An R-Pod Saga:

xterra parked in front of rpod 180 with bikes on bike racks camping next to next to ocean
All photos by Lynne Fedorick

Arfpod Love

I take loving care of the Rpod. After all, it’s my little home on wheels. I never miss an opportunity to do maintenance chores like resealing it, carefully torquing the wheels, repacking the wheel bearings and a host of other jobs. The idea is to get as many years as I can out of this perfect little micro palace. I really love the Arfpod and the freedom it represents.

The driver’s side fender had become a lot closer to the tire.

One little thing

On my way home from my cross Canada adventures this year, I noticed something odd. And really concerning. It looked like the fender on the driver’s side had become much closer to the tire than the fender on the passenger side.

Youtube Saves

There was no point in worrying about it though. The only thing to do was take it easy on the way home and then watch a video on John Marucci’s R-Pod Youtube channel on how to install supports under the wall. It would be a simple job, and one I could do myself if I couldn’t find a local RV technician to help.

Finally On The Ferry

If you want to travel on BC Ferries with any RV, it’s important to reserve a spot on a sailing so they can fit you on. Even though my vehicle combination is always one of the smallest rigs on the ferry, I booked ahead. I managed to get on a sailing with $70 off the regular fare. I was so shrewd.

It’s easy to lose track of when and if the sun really sets when you’re travelling through some of the most beautiful horizons of the world. Easier still when you’re towing your home behind you. It wasn’t until I was on the boat when I realized it was going to be dark very soon. No worries, I would head to a provincial park. No one would be there because it was already October. Right?

Camping On Vancouver Island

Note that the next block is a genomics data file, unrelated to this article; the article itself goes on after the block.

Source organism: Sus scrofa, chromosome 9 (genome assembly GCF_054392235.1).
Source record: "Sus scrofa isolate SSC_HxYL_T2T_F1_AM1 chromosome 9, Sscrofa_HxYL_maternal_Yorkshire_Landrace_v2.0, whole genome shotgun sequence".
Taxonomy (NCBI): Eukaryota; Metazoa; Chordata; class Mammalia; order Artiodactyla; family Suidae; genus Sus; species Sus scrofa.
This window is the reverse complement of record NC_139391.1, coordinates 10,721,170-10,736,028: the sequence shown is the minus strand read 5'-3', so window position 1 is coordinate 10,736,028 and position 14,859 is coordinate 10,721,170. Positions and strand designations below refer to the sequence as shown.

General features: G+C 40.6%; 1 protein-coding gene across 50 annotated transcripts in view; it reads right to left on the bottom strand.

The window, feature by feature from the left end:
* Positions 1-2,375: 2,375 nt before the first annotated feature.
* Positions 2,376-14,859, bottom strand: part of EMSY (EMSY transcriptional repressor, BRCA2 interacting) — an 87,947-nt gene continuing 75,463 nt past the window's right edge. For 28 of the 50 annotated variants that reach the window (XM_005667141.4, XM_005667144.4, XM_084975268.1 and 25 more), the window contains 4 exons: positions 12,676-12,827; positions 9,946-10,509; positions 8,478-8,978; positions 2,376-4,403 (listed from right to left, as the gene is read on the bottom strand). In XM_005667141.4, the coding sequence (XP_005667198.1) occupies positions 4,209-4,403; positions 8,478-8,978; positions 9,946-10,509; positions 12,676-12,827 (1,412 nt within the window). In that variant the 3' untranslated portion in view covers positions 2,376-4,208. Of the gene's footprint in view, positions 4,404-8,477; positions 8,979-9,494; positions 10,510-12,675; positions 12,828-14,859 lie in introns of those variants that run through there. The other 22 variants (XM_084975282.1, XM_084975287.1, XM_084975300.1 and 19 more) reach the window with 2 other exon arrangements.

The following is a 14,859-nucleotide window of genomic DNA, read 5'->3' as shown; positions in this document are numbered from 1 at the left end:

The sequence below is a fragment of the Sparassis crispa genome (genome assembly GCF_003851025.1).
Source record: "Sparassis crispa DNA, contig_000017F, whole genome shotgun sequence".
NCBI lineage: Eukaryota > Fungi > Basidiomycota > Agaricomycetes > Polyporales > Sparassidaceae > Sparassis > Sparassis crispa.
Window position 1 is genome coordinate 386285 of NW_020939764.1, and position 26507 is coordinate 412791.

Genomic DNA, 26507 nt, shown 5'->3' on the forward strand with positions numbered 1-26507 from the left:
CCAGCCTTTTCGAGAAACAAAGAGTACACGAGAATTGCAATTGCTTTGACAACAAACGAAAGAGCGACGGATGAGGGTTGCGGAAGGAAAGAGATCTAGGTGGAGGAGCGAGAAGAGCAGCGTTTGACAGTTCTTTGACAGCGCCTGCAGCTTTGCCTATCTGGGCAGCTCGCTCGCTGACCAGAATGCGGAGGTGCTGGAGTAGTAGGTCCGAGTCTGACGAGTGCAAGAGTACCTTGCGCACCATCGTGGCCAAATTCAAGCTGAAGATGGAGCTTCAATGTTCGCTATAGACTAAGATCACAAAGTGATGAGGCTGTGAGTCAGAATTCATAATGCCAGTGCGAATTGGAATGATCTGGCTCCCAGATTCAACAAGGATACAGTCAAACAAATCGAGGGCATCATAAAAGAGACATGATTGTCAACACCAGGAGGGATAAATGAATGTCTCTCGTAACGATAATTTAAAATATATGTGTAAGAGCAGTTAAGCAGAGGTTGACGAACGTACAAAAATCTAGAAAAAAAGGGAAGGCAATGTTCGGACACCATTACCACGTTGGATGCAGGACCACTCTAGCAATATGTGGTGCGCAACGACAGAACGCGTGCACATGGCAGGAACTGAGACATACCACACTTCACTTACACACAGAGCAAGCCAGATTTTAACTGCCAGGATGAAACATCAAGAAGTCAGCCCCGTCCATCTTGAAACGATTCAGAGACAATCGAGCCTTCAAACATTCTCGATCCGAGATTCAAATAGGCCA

I was wrong. Vancouver Island exists in its own microcosm when it comes to camping in Canada. It’s so mild here most of the year that many people camp at least nearly all year ’round. I navigated most of a very dark yet bustling campground until the XTerra crawled over the last speed bump. Suddenly, a loud sickening growl filled the air. It came from one of the wheels of the Xterra.

At about the same time, a group of newly feral teenagers ambled gracelessly across the road. I continued onward, slowly but surely. The growl wasn’t clunking yet. Surely that was a good sign because no mechanics were open and there was no place to stop fro the night. A ways up the road I used a flashlight to examine the wheel to see that nothing was falling apart.

The sunrise at Union Bay


The closest rest area would be South of Union Bay. I could spend the rest of the night there and do the rest of the trip in the morning. I would aim for that, since there was little else for the situation. I limped the xTerra all the way there at less than 75 kmh. The morning saw the sun rising across the ocean over Denman Island. The scene from the Rpod was glorious. Most of my journey was done now. The daytime made the growling wheel seem a lot less dangerous.

7 thoughts on “An R-Pod Saga:”

  1. Pingback: 3 Ways To Find Free Camping On Vancouver Island Without Reservations - RPod Adventure: An R-Podyssey

  2. I enjoyed reading your post of Monk Park. You were so kind to a very lost old man who couldn’t park his motor home because his life partner had recently passed on. Thank you

  3. Pingback: Forest River R-pod Chronicles - Waiting - R-Podyssey

  4. Just wanted to mention that I like the new layout/format of your news letter. Vancouver island is a place I would love to visit…..not in the winter. I understand the weather is mild, my idea of winter camping is Palm Desert/ Arizona….However maybe this summer on my tour of Oregon/Washington I can get a Reservation …..Keep up the good work….all the best Gary.

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